HANNA'S WALK

The Hour of Death

Leaves have their time to fall,
And flowers to wither at the north-wind’s breath,
And stars to set; but all,
Thou hast all seasons for thine own, O Death!
John Milton

Belief in our mortality, the sense that we are eventually going to crack up and be extinguished like the flame of a candle, I say, is a gloriously fine thing. It makes us sober; it makes us a little sad; and many of us it makes poetic. But above all, it makes it possible for us to make up our mind and arrange to live sensibly, truthfully and always with a sense of our own limitations. It gives us peace also, because true peace of mind comes from accepting the worst.
Deprived of immortality, the proposition of living becomes a simple proposition. It is this: that we human beings have a limited span of life to live on this earth, rarely more than seventy years, and that therefore we have to arrange our lives so that we may live as happily as we can under a given set of circumstances. … It made us therefore, cling to life─the life of the instinct and the life of senses─on the belief that, as we are all animals, we can be truly happy only when all our normal instincts are satisfied normally. This applies to the enjoyment of life in all its aspects.
A sad poetic touch is added to this intense love of life by the realization that this life we have is essentially mortal. For if this earthly existence is all we have, we must try the harder to enjoy it while it lasts. A vague hope of immortality detracts from our wholehearted enjoyment of this earthly existence.
Lin Yutang, The Importance of Living.

How silently they tumble down
And come to rest upon the ground
To lay a carpet, rich and rare,
Beneath the trees without a care,
Content to sleep, their work well done,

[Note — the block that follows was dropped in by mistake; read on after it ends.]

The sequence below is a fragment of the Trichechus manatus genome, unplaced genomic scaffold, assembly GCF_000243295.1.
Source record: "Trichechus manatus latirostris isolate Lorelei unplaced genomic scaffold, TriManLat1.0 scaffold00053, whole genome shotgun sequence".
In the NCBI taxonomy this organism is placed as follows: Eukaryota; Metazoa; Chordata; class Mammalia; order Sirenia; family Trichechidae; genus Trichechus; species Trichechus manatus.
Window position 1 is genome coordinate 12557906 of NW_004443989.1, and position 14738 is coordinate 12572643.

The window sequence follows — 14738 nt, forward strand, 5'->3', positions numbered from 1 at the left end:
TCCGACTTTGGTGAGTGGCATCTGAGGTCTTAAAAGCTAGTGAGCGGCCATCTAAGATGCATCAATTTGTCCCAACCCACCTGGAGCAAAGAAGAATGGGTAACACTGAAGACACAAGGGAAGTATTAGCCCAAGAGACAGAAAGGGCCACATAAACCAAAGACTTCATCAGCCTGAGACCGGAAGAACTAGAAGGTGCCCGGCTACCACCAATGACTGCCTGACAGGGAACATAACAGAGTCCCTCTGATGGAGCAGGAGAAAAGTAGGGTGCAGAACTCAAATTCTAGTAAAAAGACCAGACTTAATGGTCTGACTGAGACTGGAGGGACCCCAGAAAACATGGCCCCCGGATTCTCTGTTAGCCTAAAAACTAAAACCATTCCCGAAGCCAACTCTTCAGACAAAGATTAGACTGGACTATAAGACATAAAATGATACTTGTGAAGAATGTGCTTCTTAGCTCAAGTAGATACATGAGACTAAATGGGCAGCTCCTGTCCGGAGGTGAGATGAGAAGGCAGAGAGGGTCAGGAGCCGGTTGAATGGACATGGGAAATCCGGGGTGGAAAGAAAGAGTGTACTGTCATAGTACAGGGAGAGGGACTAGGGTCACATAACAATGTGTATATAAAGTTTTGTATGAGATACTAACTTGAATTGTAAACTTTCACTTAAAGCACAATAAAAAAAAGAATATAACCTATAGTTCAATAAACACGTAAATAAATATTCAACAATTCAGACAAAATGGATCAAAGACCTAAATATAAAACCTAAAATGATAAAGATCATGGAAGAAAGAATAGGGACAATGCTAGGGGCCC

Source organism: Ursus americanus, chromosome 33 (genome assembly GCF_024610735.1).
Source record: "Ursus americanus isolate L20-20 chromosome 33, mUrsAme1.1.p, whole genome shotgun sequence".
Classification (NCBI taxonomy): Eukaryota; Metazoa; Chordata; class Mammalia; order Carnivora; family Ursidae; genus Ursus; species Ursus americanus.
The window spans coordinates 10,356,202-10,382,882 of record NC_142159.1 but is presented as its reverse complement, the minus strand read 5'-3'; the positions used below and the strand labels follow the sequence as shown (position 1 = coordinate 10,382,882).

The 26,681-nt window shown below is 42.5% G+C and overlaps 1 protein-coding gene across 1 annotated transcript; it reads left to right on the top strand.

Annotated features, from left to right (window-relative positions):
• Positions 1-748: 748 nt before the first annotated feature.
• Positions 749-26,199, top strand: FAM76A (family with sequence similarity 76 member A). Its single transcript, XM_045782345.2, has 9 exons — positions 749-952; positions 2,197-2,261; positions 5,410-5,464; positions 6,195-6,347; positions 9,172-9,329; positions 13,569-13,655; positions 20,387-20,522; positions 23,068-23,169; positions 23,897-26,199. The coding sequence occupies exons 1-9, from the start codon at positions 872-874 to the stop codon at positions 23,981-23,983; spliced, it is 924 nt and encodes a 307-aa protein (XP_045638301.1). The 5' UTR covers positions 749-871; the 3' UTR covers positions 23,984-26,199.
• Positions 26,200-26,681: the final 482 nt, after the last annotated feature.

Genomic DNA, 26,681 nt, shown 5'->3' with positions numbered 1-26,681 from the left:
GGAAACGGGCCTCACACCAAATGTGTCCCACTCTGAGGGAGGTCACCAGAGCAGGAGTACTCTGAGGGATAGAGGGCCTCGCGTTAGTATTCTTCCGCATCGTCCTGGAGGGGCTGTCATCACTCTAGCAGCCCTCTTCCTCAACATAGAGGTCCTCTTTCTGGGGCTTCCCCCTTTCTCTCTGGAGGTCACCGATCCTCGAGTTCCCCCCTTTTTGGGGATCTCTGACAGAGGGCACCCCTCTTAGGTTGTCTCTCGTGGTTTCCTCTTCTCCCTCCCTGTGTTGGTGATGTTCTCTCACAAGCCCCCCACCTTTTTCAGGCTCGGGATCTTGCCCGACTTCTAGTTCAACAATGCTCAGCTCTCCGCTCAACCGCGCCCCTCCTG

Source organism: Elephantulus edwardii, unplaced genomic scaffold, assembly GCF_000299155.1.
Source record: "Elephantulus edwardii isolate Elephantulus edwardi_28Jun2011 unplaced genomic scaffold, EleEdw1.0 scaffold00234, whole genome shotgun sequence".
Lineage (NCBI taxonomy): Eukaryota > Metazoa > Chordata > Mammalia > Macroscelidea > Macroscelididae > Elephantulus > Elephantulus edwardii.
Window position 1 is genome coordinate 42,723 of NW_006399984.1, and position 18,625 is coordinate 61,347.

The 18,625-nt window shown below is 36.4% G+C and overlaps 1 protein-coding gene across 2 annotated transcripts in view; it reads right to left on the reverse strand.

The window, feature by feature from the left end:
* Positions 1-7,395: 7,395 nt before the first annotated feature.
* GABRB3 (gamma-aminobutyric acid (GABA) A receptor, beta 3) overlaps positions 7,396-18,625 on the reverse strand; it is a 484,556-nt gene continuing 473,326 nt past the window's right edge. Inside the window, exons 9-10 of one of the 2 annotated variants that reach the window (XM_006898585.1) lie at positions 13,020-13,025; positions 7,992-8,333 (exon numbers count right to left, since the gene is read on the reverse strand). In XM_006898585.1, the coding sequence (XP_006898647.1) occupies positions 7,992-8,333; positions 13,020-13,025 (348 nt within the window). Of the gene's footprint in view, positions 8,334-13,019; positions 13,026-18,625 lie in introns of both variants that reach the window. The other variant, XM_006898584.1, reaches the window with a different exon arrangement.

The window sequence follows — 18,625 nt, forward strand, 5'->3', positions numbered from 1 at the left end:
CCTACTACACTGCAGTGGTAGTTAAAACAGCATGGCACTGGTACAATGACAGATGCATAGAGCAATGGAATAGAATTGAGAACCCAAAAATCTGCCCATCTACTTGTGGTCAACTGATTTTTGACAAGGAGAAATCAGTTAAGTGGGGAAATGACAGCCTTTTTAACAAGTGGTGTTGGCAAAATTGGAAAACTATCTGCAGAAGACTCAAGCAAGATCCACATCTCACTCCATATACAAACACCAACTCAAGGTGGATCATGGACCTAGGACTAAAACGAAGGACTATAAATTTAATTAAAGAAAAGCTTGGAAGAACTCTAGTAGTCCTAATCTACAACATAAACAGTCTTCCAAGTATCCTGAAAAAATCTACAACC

Colors gleaming in the sun.

At other times, they wildly fly
Until they nearly reach the sky.
Twisting, turning through the air
Till all the trees stand stark and bare.
Exhausted, drop to earth below
To wait, like children, for the snow.
By Elsie N. Brady, Leaves

I know! I shouldn’t complain.
Not after Irma or the devastating monsoon or the terrible forest fires.
But something has changed in Denmark, at least this year.
Large amounts of rain is about to set the record for the wettest summer in living memory.
Therefore I found the poem by Juan Olivarez very suitable:

At first I couldn’t get enough,
Now I just can’t make it stop.
No rain in the desert that was rough,
Around here there’s no dry spot.

It’s been raining everyday,
Since I came back to my home.
The sunshine just can’t seem to stay,
Hurricanes and storms, won’t leave us alone.

I like the rain like everyone,
But it’s been over done a bit.
We’ll need a boat before we’re done,
I’m about to throw a fit.

There’s a fish just swimming by,
Waving his soggy fin at me.
All I could muster was a ‘hi’,
From my perch up in the tree.

Juan Olivarez

 

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